Infoscience

Thesis

Electrochemical Reduction of CO2 Catalyzed by Metal Oxides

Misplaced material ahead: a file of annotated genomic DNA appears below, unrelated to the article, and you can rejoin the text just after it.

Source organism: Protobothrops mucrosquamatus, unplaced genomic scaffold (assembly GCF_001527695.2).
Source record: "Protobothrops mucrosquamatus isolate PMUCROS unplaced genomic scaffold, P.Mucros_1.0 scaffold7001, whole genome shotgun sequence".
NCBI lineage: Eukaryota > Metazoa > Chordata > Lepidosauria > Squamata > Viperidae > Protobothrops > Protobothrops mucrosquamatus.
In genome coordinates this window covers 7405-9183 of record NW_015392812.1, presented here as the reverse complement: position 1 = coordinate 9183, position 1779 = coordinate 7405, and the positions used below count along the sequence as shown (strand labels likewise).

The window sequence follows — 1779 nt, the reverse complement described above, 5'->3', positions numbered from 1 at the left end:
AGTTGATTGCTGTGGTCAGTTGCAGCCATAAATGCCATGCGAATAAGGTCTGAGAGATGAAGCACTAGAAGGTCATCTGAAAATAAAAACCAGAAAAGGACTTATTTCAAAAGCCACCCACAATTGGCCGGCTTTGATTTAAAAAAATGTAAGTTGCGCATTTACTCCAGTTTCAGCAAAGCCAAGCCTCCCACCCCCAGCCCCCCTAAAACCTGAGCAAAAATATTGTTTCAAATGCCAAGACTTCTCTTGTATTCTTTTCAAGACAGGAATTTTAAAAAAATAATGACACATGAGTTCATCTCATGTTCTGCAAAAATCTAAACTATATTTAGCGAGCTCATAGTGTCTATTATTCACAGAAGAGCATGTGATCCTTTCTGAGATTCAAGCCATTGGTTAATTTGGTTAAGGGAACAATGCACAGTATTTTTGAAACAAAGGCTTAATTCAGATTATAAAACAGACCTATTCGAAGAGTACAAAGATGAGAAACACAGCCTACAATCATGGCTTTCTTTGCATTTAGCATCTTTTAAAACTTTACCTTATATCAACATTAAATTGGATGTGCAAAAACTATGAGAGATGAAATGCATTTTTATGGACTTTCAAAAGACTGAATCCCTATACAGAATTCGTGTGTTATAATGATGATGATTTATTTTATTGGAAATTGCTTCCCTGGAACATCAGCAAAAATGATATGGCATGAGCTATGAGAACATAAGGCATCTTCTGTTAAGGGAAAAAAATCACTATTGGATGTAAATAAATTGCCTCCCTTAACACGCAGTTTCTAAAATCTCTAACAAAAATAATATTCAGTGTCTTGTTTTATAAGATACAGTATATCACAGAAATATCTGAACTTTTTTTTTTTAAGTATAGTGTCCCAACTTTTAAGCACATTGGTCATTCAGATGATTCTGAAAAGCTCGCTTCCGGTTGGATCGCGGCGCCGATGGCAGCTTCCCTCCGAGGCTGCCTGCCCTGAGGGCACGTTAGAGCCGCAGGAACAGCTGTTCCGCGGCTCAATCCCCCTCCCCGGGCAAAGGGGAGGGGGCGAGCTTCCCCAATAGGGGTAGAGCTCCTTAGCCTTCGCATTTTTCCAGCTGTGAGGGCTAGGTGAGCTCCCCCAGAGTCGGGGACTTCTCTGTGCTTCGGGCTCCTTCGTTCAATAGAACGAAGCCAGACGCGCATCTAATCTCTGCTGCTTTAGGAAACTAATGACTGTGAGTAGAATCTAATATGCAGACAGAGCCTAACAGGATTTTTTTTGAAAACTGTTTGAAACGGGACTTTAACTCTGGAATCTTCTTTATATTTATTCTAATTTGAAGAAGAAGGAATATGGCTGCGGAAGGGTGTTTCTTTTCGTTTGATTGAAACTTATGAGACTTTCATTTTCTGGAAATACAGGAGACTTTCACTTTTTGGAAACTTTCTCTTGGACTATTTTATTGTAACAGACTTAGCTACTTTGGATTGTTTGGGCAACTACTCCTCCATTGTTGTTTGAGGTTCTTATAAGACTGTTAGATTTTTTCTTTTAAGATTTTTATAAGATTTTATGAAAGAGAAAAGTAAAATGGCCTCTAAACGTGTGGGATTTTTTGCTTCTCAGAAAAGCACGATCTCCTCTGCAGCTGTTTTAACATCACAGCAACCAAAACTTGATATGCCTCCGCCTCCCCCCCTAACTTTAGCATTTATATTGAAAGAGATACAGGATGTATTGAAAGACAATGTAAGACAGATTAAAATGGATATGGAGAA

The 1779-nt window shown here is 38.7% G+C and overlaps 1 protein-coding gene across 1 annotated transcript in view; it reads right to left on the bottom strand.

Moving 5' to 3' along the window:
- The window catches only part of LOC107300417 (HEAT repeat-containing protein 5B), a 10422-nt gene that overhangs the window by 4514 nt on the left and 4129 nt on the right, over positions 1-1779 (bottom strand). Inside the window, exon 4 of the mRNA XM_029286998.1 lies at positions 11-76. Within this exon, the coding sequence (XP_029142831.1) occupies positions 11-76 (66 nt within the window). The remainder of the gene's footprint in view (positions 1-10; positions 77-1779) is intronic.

A rapidly growing population and industrialization have caused the exploitation of natural resources in keeping with fossil fuels shortage. Due to the combustion of fossil fuels, the concentration of CO2 in the earth's atmosphere, which is a potent greenhouse gas, has been increasing dramatically and contributes to the current climate change. Meanwhile, CO2 can be considered as an abundant and inexpensive carbon feedstock, especially if carbon sequestration is required for future fossil fuel-based power stations. Electrochemical reduction of CO2 to form useful chemicals or fuels is a potentially efficient method of CO2 utilization and recycling. The advantage of the electrochemical CO2 reduction is that natural renewable sources, like solar power, wind power, hydropower or nuclear power can supply electric power for CO2 conversion. Various products, such as carbon monoxide, oxalic acid, formic acid, alcohols and hydrocarbons have been reduced from CO2 First in chapter 1, the general remarks about electrochemical reduction of CO2, especially on metal electrodes are introduced. It also includes the introduction of photoelectochemical CO2 reduction and literature review study about electrocatalytic CO2 reduction with organic molecules as mediators and catalysts. In chapter 2, our interest in Mo-based electrocatalysts led us to study the activity of MoO2 for CO2 reduction. MoO2 microparticles indeed act as an active catalyst for the electrochemical reduction of CO2 in organic solvents such as acetonitrile (MeCN) and dimethylformamide (DMF). In the context of this study, it was found that the CO2 reduction activity is much higher at -20 oC than at RT, and it can be promoted by a small amount of water. The selectivity of CO2 reduction depends on the temperature, overpotential and water concentration. Chapter 3 describes the electrochemical reduction of CO2, improved and modified by using imidazolium ionic liquids (ILs) as an electrolyte in organic solvent with MoO2/Pb electrode. The important role of ILs in changing the pathway of the reduction was observed. Particularly, the use of imidazolium ILs instead of tetraalkylammonium salt as an electrolyte altered the product from oxalate to CO. Besides, the overpotential of the CO2 reduction was shifted to the less negative potentials compared to previous work, and the current density as well increased. At a low water concentration, the catalytic activity was promoted and the total Faradaic efficiency (FE) was up to 100% with more than 60% of CO formation. Furthermore, imidazolium ILs together with our MoO2/Pb electrode lowered the overpotential of CO2 reduction by about 40 mV. In addition to the high selectivity for CO formation, the imidazolium ILs can perform a role as co-catalyst for lowering the CO2 reduction potential. Finally, chapter 4 shows the possibility of photoelectrochemical CO2 reduction to extend our research with various catalysts. In this work, we could derive a photoelectrochemical method to deposit Sn/SnOx catalyst on the surface protected cuprous oxide (Cu2O) photocathodes. The deposition of Sn/SnOx catalyst was optimized on the photocathode and it exhibited reliable CO2 reduction activity in a mild aqueous condition. Sn/SnOx-Cu2O photocathode showed the onset potential of the photocurrent at +0.1 V vs. RHE, which is very promising result. At a constant potential electrolysis of -0.1 V vs. RHE, a FE of 50% for formate formation was obtained and the total FE was around 86%.

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